He said, “I want to hear you preach.” He had never heard me preach and he said, “The first Sunday you’re back, I want you to come - I want to come. I want to hear you preach.” My first Sunday back was the first Sunday I started in Luke, and my first sermon was, “Luke, the beloved physician” - that’s the first time he heard me. And out of that, he came and continued to come, and came to Christ and the story goes on. So, incidents with my knee somehow lead to people being converted.

Sometimes it’s a long way off, but - so this is a very spiritual knee. It has a – it’s a high-impact knee, and I’m not sure what its future is, but the past has been quite notable. Anyway, they took one look at my knee and said, “You have to have this fixed now or you’re going to have worse pain. It’s way overdue.” So anyway, I was in great hands. Many of you have had those kinds of total hip replacement, total knee replacements; that’s all it was.

It was just the normal kind of thing, and I’m in the process of recovering, and I’m doing it a little slower pace because it was a little more damaged than they thought and a little more complicated recovery. I feel great; I’m on schedule for recovery. So far, the good news is it hasn’t affected my brain, as far as I can tell. It certainly hasn’t affected my will. So, I’ll just keep working on it.

There’s probably another two months of therapy to get me where I can straighten it out and bend it, which is a pretty good idea to be able to function fully, but I am ready to return to the things that the Lord has given me to do. The one question I had was I’m not sure how long I can stand in one place on one leg, and part of it is because you’re in so much therapy, so intense, that your muscles are sore, and trying to prop yourself up on a half-bent leg doesn’t work real well.

So, I have a little box under here, and they gave me a stool, which I think I can sit on without being rebaptized here - sort of auto-baptism. But anyway - so I’m doing well on the physical side. I’m very grateful for very wonderful doctors and people who took good care of me, and I’m thankful for that kind of care that I was able to receive. I always discover something when I’m away, and it was again the story. Obviously, I’m in touch with Rick.

Rick is absolutely incredible in staying in touch with me every day, numerous times a day. He’s a great leader, he’s a faithful shepherd, not only of you but of me. He shepherds me through all these times when I’m not here. But the reports are always so encouraging when he would call me. Usually after church Sunday morning on his way home, he’d call me; after church Sunday night, he’d call me; call me during the week and tell me how it was going.

Tell me what are the issues that are going on, what are the things we need to be praying about, concerned about, what’s going on with the giving, what’s going on in the ministries, and the reports just were good, and I - it was so encouraging to me. And I basically have come to the conclusion that I need Grace Church a whole lot more than Grace Church needs me. You - you do very well when I’m not here. You have great teachers, great ministry leadership; you’re faithful, you pray, you worship, you give, you serve.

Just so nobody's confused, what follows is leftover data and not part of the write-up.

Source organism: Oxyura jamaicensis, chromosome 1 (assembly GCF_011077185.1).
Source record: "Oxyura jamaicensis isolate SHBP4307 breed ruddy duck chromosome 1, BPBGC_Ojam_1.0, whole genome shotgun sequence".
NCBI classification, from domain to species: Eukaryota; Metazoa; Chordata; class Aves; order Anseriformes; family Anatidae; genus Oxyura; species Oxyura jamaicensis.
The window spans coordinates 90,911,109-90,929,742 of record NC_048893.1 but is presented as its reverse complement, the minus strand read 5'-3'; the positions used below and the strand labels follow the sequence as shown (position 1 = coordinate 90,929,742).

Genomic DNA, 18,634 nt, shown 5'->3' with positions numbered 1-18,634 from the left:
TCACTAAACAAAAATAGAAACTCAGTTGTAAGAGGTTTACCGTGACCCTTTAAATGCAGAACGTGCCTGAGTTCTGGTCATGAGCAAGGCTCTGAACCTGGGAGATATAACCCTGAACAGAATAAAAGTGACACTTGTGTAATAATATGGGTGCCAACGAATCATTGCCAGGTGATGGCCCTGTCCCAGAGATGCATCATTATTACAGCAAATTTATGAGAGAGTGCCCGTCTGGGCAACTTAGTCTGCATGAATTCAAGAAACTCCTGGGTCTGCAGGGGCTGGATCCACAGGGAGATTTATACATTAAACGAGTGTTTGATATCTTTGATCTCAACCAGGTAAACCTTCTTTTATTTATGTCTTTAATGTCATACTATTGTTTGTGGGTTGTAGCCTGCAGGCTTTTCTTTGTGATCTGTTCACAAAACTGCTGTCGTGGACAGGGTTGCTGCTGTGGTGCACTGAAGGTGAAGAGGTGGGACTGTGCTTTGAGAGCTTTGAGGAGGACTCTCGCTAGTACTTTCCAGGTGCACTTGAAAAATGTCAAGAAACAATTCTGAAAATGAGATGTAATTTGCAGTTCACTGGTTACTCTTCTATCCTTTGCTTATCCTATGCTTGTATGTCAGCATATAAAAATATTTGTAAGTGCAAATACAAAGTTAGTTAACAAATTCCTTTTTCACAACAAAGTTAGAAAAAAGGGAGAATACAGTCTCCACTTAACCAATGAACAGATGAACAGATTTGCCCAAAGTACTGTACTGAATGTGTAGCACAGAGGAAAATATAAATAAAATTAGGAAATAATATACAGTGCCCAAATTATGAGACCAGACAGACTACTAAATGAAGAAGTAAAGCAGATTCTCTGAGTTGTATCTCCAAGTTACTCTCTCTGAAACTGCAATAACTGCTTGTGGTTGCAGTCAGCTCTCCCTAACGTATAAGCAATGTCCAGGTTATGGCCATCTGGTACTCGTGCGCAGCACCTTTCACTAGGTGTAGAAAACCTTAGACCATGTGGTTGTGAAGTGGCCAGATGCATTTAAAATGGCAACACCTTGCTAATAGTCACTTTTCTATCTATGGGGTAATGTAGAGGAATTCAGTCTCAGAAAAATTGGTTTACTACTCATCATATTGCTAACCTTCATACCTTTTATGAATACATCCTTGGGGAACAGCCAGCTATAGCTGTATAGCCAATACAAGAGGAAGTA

You know, people say to me very often - you know, realizing my age - they say, “Well, what’s going to happen when you leave? What’s going to happen when you’re not here?” Well there’s already been an answer given to that question. You’ve lived the answer to that question in the months of my absence, and the work goes on; it goes on with great power and blessing. But from a personal standpoint, I don’t do well not being here. Look, 40 years of my life, and Patricia’s life, and the life of our children, our grandchildren, this is my place, this is my home.

This is my spiritual home, you’re my spiritual family, and to one degree or another, you touch my life - some of you, obviously, through the years more intensely than others - but this is where I belong. This is my place on planet Earth. This is my little bit of heaven on Earth, and for whatever benefit I might bring to the church, the church brings an infinitely greater benefit to me. You are really, in every sense, the source of my own sanctification, because it is my opportunity to preach to you that allows the Word to do its sanctifying work in my life.

And you are the point of my great encouragement because I see you and I hear testimonies like this, and repeated testimonies day in and day out. You are the source of my joy. You are the source of my encouragement. That’s why Paul says, “You are my joy and the crown of rejoicing,” to the Philippians. Only a pastor gets that; only a pastor knows that. When you look at your life and you ask the question, “How do you measure the achievement of your life?” for a pastor, the crown - that is, the final achievement, the final goal, for a pastor - is the feedback that comes from a saved and sanctified people.

I understand that. You’re the crown of my joy. You are my source of blessing. I am spiritually benefitted by what you do in my life, by the response you have to the Word of God. I see the Word of God at work in your life. I see its impact in your marriages, and your homes, and your families, and your ministries, and your outreach, and your prayers and your giving. This is to me all the reward that I need. But I need that reward; there’s just sheer joy in that reward.